The 6.28-inch screen up front boasts a resolution of 2280 x 1080 pixels, meaning it sports a 19:9 aspect ratio and 401 pixels-per-inch density. While the resolution sounds low for the size (1080p+), anything over 400 pixels per inch is generally a minute difference to the naked eye, and as such the display is super crisp in any application. OnePlus is sticking with a beautiful OLED panel for the OnePlus 6, meaning infinite contrast and ideal black levels, gorgeous colors and perfect motion resolution. It’s not the best performer in bright sunlight, and while it’s semi-readable, there are other displays on the market with much better sunlight visibility as a whole.

I also found the auto brightness wasn’t particularly aggressive, and would constantly sit at a too-dark or too-bright setting in many circumstances, forcing me to manually adjust the brightness in the notification shade. The default color and white balance is superb, delivering punchy colors, essentially perfect white balance, and no visible shifting from normal angles. The rainbowing effect can be seen from extreme angles, but doesn’t affect the overall quality of the image, as this is the polarizer causing the effect, not the display itself. OnePlus provides a number of customization options for the display too, including industry-standard presets like DCI-P3 and sRGB, as well as a simple customizable slider to move between warm and cool.


As this display contains a cut-out notch at the top, OnePlus offers a way to “hide” the notch by tinting the status bar black in all applications, or just letting Android do its thing and change the color automatically. Hiding the notch works extremely well since this is an OLED display, which turns these pixels completely off to blend in with the black notch itself. The biggest difference between OnePlus’s handling of the notch is in customization, and the ability to show or hide any of the system icons up top. The only notable with the exception is the left-oriented clock. This clears up the bar for other important things, as most of these icons are a bit superfluous at this point, especially ones like NFC or VoLTE.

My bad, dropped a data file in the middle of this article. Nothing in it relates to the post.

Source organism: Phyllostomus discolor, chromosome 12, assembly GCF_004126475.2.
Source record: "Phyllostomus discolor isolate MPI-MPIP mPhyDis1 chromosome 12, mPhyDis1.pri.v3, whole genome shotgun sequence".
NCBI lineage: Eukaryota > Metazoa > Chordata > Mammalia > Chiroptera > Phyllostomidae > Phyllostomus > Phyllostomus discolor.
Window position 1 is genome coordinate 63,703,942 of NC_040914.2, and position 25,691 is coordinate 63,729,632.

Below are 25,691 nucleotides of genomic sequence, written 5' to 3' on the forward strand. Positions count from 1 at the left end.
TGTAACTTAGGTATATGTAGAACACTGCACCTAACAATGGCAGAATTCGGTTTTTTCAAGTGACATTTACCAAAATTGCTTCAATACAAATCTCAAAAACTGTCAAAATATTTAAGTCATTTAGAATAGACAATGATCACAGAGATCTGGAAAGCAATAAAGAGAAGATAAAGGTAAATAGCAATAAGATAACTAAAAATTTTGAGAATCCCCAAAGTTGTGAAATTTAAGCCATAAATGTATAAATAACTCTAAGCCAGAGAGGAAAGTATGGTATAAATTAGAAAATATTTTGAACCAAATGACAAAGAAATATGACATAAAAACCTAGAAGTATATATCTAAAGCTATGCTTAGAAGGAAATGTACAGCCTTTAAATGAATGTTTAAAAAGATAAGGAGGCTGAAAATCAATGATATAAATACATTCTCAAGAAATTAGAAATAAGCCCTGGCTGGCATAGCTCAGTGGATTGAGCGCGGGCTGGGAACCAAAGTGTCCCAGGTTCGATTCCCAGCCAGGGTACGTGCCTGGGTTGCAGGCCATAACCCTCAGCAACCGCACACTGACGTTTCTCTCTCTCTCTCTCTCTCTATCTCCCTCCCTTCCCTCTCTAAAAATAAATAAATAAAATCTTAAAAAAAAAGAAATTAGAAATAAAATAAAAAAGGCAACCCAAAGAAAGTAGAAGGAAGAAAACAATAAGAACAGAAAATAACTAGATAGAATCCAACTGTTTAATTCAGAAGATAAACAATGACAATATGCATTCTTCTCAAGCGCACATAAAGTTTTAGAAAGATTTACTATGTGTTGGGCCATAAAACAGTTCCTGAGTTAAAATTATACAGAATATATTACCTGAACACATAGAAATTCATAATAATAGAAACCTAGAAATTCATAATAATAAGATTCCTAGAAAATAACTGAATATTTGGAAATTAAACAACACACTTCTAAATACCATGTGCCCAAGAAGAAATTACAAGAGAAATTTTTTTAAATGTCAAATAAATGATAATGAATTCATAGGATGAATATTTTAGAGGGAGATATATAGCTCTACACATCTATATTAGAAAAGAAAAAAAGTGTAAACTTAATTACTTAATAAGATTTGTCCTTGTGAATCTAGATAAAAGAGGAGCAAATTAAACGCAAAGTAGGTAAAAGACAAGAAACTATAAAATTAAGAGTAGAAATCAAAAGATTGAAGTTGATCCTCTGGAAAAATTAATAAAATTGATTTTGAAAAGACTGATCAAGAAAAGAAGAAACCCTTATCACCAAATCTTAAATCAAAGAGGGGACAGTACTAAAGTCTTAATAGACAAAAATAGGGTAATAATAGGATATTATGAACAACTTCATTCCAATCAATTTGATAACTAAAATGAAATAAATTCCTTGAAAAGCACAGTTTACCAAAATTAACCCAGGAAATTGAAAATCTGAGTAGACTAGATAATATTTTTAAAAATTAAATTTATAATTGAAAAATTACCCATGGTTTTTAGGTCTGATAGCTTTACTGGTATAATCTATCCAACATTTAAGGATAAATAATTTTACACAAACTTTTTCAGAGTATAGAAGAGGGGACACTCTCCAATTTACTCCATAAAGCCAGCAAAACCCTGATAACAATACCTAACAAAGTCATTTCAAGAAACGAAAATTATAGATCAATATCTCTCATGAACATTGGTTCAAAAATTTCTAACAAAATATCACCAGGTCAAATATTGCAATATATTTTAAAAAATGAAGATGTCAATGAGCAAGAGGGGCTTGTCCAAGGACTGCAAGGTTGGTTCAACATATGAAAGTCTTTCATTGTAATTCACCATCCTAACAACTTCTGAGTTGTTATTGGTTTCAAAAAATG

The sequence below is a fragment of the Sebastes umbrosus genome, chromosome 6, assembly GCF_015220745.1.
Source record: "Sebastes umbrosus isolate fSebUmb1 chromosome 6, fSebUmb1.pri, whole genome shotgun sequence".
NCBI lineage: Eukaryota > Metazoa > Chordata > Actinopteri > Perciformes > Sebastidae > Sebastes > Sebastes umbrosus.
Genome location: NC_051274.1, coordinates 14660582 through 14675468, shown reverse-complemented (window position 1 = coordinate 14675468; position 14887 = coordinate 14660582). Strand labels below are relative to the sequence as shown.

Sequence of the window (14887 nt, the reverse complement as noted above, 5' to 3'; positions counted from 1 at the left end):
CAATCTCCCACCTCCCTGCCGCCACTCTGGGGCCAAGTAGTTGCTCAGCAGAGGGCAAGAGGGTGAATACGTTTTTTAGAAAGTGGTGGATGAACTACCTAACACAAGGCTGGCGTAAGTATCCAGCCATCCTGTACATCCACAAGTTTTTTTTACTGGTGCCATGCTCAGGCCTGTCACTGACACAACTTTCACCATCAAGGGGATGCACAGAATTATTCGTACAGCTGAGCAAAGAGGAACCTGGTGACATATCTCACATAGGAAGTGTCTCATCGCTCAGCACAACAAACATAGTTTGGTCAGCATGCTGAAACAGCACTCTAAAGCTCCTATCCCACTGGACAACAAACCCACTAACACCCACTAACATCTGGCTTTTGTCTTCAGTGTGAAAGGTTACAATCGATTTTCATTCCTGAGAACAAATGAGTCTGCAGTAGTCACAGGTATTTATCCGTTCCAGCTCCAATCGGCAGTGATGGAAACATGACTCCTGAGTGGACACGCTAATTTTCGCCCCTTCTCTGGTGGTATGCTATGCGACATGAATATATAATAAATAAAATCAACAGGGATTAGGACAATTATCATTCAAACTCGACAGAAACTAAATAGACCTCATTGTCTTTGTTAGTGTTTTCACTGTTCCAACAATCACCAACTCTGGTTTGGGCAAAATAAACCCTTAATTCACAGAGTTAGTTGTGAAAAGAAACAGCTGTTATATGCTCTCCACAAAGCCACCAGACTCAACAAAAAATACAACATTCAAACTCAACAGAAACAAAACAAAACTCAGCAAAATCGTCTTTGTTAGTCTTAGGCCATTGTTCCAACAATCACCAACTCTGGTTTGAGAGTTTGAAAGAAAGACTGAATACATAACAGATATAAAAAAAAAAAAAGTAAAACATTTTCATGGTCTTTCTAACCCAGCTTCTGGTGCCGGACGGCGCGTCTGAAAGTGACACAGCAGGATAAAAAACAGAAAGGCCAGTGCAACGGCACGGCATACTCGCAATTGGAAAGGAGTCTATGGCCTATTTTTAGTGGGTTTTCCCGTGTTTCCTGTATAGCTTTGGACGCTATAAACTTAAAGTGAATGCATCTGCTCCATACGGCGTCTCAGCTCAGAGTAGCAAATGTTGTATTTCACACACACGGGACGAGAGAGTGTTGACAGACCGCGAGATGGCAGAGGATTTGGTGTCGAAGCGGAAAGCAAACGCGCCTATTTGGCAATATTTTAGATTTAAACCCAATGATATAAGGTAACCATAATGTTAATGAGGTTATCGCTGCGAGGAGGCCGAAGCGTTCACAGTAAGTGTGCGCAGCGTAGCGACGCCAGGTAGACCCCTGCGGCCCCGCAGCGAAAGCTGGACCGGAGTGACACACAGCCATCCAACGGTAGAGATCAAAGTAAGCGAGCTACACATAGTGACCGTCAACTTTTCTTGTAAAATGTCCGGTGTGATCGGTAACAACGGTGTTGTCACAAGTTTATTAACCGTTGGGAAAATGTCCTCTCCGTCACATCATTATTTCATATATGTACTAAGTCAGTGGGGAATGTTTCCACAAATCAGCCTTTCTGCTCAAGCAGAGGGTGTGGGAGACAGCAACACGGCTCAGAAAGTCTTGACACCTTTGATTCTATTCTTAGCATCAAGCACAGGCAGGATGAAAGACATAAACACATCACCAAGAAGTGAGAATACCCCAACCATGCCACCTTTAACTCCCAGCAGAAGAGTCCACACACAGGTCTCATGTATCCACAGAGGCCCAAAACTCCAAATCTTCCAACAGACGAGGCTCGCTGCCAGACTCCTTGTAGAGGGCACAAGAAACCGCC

Hardware and Build


OnePlus has gone back to a more original design with the OnePlus 6, although it of course still shares some similarities between itself and a few other phones out there. The dual camera module on the back is once again a center-aligned one with a vertical orientation. Just underneath is a new fingerprint scanner design that looks very similar to Samsung’s Galaxy S9 design, and as a whole, this certainly looks more similar to a Galaxy S9 from the back than anything else. Along the front, you’ll find the smallest bezels on nearly any Android phone, sans only a scant few, and while there is a notch up top, the bottom chin is smaller than many phones that don’t even feature the extra top screen area a notch helps with.